Avast has released a new report detailing a new kind of malware called BankBot that targets customers of large banks including Wells Fargo, Chase, Citibank, and DiBa (formerly ING). Customers of these banks across several different countries were affected by the malware which has now been removed from Google Play.
The malicious BankBot code was found in apps that were masquerading as flashlight apps, which is something we’ve seen before. The code was also found hiding in a Solitaire and a Cleaner app, too. Here’s a brief description of how the malware worked and how it remained undetected by the user.
The malicious activities include the installation of a fake user interface that’s laid over the clean banking app when it’s opened by the user. As soon as the user’s bank details are entered they are collected by the criminal. In some countries, banks use transaction authentication numbers (TANs), a form of two-factor authentication required to conduct online transfers often used by European banks. The authors of BankBot intercept their victims’ text message that includes the mobile TAN, allowing them to carry out bank transfers on the user’s behalf.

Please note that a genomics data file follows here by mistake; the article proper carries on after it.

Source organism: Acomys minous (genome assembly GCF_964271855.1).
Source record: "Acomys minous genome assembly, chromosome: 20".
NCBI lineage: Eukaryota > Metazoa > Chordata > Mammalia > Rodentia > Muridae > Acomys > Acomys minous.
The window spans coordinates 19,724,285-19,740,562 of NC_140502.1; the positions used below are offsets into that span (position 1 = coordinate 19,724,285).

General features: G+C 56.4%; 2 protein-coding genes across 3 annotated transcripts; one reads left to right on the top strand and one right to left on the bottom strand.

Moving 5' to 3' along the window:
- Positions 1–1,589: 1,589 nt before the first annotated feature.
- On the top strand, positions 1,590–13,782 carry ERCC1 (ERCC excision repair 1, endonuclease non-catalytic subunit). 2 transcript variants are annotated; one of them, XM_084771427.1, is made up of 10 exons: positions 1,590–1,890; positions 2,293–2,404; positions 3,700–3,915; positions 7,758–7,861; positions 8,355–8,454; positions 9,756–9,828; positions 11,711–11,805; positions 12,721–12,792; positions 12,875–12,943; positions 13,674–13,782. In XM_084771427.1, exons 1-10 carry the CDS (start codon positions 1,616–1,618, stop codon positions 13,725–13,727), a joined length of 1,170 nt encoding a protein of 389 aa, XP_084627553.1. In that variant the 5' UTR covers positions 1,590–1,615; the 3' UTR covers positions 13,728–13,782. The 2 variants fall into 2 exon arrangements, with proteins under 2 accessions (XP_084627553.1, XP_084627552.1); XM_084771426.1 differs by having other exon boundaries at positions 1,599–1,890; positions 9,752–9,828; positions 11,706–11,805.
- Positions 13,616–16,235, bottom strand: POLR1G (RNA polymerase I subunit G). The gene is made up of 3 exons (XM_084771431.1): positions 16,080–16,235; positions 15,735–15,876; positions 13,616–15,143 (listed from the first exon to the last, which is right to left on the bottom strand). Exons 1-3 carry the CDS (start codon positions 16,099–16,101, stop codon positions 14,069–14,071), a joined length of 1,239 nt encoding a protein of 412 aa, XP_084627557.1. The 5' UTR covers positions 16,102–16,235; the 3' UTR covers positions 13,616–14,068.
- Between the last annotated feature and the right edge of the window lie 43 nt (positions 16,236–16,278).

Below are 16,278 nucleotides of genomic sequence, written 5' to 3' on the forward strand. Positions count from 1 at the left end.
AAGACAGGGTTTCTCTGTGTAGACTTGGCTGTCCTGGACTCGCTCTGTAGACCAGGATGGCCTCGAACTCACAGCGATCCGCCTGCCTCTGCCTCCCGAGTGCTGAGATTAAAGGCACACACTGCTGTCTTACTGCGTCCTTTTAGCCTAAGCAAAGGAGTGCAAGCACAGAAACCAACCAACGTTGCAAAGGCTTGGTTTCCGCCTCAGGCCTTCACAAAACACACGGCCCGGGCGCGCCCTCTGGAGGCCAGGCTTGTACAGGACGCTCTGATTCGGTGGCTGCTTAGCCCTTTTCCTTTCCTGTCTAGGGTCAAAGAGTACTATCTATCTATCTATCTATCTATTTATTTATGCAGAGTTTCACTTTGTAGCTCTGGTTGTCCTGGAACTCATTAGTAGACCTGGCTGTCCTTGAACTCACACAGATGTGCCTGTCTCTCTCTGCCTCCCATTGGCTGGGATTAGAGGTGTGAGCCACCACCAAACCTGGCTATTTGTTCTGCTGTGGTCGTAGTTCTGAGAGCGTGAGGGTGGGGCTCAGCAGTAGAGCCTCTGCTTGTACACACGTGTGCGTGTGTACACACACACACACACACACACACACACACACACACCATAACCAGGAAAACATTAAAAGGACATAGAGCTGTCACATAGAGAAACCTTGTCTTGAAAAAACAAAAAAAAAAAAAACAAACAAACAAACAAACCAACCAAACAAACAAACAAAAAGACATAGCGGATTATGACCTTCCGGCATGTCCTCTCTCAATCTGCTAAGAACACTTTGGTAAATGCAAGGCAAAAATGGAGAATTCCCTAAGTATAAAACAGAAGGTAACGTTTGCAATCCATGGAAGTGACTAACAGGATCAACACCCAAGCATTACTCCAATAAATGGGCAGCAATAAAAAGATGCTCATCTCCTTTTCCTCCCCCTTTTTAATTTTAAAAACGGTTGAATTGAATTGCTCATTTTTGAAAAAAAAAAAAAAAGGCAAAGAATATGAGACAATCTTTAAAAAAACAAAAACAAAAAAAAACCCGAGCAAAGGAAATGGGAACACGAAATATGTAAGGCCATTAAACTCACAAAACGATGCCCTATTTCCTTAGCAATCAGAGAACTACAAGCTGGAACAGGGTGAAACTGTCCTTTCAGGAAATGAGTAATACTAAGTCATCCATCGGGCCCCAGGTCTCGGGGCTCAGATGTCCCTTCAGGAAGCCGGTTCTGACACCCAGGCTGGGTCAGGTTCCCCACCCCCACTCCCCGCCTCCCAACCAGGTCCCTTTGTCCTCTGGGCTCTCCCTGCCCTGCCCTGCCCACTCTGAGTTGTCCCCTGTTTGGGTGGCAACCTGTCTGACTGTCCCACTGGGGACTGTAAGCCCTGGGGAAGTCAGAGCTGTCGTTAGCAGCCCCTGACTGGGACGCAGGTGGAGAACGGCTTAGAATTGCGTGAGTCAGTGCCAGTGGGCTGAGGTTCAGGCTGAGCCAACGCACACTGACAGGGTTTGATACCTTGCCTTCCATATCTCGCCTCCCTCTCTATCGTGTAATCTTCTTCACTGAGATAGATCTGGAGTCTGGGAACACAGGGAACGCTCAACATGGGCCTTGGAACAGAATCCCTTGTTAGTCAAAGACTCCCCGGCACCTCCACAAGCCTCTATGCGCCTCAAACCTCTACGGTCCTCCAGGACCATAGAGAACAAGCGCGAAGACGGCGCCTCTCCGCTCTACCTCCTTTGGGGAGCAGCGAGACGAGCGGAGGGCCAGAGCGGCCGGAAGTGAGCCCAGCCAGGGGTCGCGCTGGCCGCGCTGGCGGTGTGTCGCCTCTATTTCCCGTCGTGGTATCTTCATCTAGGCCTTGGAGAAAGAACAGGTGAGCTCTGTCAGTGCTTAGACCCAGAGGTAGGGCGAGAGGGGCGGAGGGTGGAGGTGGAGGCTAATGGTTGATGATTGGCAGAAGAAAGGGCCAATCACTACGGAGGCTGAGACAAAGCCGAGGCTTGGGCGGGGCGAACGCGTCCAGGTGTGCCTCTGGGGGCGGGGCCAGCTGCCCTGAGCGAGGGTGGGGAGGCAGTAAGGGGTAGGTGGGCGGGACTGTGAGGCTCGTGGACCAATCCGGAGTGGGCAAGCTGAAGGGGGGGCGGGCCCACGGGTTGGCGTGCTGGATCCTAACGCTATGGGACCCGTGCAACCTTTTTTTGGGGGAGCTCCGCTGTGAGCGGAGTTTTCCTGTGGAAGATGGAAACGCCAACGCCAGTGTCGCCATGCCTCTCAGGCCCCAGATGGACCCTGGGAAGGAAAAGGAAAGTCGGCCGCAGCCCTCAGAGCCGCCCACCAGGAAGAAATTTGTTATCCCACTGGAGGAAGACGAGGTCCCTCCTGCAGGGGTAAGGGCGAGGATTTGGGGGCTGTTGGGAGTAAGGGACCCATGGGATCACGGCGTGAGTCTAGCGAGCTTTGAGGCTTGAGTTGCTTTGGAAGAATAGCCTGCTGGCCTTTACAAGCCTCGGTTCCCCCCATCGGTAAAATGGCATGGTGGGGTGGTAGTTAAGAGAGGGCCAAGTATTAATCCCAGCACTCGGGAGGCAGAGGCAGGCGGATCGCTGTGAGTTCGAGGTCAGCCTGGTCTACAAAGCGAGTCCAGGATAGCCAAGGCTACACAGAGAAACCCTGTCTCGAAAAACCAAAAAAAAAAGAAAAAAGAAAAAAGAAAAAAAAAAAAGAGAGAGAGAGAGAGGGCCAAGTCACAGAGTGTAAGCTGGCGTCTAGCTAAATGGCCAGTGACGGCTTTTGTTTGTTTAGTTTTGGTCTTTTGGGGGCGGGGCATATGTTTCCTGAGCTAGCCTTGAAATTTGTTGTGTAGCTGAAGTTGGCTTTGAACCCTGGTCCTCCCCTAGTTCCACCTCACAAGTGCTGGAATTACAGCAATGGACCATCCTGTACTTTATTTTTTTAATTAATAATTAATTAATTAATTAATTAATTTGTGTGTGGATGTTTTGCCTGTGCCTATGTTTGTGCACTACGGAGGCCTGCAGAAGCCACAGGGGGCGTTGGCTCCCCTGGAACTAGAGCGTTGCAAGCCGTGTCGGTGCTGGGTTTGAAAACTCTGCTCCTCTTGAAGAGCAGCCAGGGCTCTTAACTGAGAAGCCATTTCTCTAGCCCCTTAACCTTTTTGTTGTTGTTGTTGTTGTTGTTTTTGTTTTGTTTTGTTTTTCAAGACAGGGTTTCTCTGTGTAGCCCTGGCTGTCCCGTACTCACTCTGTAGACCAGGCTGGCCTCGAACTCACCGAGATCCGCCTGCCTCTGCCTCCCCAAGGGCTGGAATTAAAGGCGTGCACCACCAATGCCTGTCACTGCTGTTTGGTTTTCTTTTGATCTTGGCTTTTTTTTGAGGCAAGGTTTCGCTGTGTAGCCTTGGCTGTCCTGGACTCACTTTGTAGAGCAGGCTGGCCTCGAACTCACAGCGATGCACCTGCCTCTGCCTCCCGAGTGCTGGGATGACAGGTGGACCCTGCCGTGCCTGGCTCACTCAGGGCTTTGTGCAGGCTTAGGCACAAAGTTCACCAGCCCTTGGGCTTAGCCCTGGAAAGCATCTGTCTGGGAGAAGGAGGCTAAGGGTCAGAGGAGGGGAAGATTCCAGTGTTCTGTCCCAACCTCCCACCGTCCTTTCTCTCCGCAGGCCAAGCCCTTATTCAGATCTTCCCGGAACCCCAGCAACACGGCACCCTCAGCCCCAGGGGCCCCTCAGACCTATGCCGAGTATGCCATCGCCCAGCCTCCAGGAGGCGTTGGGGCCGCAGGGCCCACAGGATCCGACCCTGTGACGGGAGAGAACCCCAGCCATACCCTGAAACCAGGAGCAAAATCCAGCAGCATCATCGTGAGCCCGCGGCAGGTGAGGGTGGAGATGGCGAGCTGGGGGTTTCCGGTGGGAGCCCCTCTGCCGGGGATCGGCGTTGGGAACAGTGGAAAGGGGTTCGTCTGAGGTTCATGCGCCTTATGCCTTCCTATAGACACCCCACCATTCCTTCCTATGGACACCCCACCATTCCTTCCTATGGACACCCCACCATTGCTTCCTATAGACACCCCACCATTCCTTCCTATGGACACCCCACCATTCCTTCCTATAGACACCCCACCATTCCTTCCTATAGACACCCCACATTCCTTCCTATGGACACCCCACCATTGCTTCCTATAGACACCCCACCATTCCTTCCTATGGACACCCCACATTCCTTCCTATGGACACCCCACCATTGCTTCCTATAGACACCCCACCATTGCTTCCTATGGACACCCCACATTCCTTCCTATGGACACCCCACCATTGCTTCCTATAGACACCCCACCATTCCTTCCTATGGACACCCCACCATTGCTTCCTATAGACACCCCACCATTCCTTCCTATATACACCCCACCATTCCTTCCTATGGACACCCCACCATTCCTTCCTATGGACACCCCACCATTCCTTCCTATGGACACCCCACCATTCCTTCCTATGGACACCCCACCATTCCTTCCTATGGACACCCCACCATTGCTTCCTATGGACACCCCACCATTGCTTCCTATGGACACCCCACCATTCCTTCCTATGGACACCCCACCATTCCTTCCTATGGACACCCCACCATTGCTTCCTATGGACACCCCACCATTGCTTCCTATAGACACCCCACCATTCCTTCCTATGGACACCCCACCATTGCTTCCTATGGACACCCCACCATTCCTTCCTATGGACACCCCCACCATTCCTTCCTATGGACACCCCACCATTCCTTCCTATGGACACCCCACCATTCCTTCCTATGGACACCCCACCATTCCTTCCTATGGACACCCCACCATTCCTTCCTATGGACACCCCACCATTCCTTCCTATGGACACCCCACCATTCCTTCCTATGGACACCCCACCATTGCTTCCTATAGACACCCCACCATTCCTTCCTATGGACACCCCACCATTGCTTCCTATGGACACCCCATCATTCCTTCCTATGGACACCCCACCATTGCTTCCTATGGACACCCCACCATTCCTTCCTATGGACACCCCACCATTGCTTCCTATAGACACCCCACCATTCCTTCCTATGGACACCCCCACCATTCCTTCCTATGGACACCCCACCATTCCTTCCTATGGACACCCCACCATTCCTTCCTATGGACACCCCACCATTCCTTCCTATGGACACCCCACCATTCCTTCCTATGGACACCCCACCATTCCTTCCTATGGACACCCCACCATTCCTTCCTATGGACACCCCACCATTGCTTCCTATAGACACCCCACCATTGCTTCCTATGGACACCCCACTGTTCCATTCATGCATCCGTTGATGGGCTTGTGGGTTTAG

Avast says this new version of BankBot was capable of performing clicks in the background via Accessibility service being enabled, which explains why Google cracked down on developers using Accessibility services that do anything beyond helping blind people to use their phones. Therefore, this method of operation is no longer capable for the malware.
These apps have since been removed from the Google Play Store, but Avast notes that Google Play Protect did not pick up that these apps were installing malware since the apps themselves usually provided the intended function and executed code to install another app from unknown sources using the Accessibility method by tricking users to grant permissions.